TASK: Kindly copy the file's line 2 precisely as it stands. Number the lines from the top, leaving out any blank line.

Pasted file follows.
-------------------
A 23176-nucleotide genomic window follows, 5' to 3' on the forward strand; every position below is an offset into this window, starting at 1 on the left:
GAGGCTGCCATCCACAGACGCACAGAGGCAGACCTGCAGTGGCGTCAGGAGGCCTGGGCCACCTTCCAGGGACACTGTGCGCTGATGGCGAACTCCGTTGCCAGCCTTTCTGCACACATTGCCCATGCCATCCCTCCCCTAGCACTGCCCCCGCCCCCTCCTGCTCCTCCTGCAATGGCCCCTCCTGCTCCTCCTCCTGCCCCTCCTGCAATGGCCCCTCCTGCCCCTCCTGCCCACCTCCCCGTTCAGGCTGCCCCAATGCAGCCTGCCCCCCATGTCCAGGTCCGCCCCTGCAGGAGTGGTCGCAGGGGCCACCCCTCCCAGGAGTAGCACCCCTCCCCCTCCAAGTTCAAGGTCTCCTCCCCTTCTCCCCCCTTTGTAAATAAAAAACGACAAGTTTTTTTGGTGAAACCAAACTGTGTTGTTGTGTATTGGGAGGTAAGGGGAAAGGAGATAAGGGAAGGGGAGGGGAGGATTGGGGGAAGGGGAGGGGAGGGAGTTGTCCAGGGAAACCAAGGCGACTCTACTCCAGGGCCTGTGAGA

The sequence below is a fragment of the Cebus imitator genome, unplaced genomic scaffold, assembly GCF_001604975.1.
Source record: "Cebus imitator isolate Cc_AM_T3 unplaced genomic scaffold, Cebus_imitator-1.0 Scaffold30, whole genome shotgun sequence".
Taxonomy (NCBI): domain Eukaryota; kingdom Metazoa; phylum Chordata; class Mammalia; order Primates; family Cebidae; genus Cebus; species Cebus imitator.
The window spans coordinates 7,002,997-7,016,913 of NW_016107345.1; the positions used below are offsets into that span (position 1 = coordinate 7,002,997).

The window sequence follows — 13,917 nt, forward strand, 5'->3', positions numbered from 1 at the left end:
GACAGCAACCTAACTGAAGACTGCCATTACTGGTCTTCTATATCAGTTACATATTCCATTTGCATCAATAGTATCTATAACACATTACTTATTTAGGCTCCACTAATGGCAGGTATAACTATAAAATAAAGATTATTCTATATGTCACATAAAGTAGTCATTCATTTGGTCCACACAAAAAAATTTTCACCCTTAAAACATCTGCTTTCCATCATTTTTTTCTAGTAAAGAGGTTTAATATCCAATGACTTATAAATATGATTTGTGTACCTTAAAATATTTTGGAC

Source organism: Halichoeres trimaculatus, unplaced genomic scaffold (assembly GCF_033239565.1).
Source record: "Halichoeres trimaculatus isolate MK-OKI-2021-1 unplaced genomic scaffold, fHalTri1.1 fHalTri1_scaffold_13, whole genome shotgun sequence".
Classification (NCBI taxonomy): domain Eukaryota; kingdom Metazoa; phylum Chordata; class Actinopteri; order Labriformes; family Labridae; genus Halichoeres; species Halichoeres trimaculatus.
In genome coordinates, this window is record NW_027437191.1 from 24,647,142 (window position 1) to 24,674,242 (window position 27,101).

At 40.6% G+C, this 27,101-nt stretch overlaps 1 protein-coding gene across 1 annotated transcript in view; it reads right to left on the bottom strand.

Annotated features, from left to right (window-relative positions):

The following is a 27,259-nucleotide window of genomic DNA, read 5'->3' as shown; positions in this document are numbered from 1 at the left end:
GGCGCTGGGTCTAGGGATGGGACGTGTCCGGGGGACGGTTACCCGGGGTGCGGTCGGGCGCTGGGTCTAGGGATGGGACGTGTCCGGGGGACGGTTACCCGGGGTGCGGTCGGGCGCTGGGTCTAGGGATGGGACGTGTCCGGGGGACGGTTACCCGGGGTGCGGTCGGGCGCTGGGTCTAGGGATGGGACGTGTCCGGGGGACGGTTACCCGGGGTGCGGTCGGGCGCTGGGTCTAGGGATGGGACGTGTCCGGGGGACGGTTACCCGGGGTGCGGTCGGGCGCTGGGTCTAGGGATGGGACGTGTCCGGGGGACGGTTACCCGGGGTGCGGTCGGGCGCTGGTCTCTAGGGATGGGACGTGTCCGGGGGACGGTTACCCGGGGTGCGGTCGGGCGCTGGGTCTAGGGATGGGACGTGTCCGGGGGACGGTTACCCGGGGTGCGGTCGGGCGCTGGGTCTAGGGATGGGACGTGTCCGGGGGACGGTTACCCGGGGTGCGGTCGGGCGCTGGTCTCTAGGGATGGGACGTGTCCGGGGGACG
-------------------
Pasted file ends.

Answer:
GAGGCTGCCATCCACAGACGCACAGAGGCAGACCTGCAGTGGCGTCAGGAGGCCTGGGCCACCTTCCAGGGACACTGTGCGCTGATGGCGAACTCCGTTGCCAGCCTTTCTGCACACATTGCCCATGCCATCCCTCCCCTAGCACTGCCCCCGCCCCCTCCTGCTCCTCCTGCAATGGCCCCTCCTGCTCCTCCTCCTGCCCCTCCTGCAATGGCCCCTCCTGCCCCTCCTGCCCACCTCCCCGTTCAGGCTGCCCCAATGCAGCCTGCCCCCCATGTCCAGGTCCGCCCCTGCAGGAGTGGTCGCAGGGGCCACCCCTCCCAGGAGTAGCACCCCTCCCCCTCCAAGTTCAAGGTCTCCTCCCCTTCTCCCCCCTTTGTAAATAAAAAACGACAAGTTTTTTTGGTGAAACCAAACTGTGTTGTTGTGTATTGGGAGGTAAGGGGAAAGGAGATAAGGGAAGGGGAGGGGAGGATTGGGGGAAGGGGAGGGGAGGGAGTTGTCCAGGGAAACCAAGGCGACTCTACTCCAGGGCCTGTGAGA